Loyola Blakefield History
The Society of Jesus established Loyola Blakefield, formerly Loyola High School, in 1852 after St. Mary’s Seminary closed St. Mary’s College in order to concentrate on the education of future priests. On September 15, 1852 both Loyola College and Loyola High School opened their doors on Holliday Street under the tutelage of the Reverend John Early, S.J., the first president. In February 1855 the two schools moved to Calvert and Madison Streets, the present site of St. Ignatius Loyola Academy and Center Stage. In 1921, the schools split and the college moved to its new Evergreen Campus while the high school remained downtown.
Under the leadership of the Reverend John Dustin, S.J. and his successor, the Reverend Ferdinand Wheeler, S.J., the high school set its sites on property north of the city to find a new home. In 1933, thanks to the financial support of a major benefactor, George Blake, the school purchased the land today known as Blakefield. One year later, upper classmen met there for the first time while the freshmen remained downtown. In May, 2002, Loyola Blakefield celebrated its 150th anniversary. Our mission then and now is:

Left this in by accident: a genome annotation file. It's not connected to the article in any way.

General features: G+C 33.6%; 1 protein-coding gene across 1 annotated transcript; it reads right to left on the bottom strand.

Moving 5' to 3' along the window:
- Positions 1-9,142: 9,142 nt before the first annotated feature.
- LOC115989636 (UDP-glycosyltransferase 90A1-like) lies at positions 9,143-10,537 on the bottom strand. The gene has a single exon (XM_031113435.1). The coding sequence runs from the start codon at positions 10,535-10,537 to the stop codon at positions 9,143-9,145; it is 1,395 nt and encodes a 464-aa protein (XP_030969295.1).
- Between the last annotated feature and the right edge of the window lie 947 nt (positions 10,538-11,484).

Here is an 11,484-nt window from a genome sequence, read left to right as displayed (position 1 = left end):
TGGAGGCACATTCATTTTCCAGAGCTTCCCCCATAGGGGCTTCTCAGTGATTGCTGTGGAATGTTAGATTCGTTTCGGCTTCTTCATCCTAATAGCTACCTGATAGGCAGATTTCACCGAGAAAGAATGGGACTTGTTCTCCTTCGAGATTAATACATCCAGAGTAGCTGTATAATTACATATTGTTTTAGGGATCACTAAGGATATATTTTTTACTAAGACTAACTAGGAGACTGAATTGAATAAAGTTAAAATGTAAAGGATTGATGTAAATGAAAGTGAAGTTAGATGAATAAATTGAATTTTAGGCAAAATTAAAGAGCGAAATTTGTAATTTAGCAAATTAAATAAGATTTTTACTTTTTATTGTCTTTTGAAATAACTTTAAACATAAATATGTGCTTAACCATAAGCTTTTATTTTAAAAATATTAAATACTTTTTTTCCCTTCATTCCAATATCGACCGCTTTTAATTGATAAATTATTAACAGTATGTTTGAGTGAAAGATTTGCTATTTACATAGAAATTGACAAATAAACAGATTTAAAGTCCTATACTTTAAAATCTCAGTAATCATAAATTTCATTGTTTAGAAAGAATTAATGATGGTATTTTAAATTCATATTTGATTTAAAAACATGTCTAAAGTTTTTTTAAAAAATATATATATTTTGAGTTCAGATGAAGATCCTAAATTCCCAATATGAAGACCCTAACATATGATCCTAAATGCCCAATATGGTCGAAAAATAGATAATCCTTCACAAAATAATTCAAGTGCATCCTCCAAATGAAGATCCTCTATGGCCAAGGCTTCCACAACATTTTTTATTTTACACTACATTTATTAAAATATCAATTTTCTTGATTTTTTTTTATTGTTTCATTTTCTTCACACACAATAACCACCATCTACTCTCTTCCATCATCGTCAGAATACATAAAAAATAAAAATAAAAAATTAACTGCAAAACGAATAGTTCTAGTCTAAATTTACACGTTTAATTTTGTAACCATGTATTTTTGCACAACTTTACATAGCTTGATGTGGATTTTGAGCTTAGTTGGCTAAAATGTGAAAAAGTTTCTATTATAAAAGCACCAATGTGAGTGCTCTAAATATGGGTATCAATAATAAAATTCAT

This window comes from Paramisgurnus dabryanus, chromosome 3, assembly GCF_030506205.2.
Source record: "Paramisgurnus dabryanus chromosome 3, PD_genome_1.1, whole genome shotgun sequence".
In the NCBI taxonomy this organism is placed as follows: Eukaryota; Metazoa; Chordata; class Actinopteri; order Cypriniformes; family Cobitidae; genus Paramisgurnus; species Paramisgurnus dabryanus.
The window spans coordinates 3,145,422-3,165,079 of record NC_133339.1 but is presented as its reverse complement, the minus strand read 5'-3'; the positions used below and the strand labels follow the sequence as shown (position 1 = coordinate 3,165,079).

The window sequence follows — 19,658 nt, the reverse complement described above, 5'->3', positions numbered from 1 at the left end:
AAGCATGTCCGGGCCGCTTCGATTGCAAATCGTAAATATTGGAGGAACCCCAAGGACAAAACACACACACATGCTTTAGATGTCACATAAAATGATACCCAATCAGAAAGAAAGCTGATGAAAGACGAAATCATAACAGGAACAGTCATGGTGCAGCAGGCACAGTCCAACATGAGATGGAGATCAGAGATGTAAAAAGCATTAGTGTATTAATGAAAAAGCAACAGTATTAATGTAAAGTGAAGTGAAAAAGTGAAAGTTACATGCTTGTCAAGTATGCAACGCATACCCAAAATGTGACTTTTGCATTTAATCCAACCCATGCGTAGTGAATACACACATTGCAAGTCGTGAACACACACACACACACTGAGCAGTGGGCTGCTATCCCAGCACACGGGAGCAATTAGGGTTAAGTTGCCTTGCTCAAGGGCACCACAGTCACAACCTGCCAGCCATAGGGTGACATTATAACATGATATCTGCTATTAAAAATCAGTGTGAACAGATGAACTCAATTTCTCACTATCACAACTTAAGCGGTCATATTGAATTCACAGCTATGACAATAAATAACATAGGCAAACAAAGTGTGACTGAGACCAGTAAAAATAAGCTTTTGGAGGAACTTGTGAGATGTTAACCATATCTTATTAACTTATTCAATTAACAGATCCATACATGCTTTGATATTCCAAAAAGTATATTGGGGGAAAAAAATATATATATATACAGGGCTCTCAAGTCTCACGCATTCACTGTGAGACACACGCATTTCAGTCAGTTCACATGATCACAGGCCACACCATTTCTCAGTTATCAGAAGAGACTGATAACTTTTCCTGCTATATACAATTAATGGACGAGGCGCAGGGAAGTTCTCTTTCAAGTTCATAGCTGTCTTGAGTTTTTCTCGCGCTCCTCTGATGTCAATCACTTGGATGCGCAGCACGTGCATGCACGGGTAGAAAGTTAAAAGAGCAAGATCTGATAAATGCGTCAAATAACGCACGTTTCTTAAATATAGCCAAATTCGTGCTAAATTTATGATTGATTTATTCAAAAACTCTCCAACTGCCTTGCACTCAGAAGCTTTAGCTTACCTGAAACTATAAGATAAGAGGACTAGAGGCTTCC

By 1941, the downtown campus was closed and all classes moved to Blakefield.The school remained very much the same until 1981 when the seventh and eighth grades were added. The sixth grade was added in 1988. It was only recently that the school changed its name officially to Loyola Blakefield in order to recognize all of the grades.
To graduate young men who are: Intellectually Competent, Open to Growth, Religious, Loving and Committed to Justice and Integrity. In short, to build ‘Men for Others.’ These are the true benchmarks by which we measure our educational success.
Loyola Blakefield is a member of the following organzations: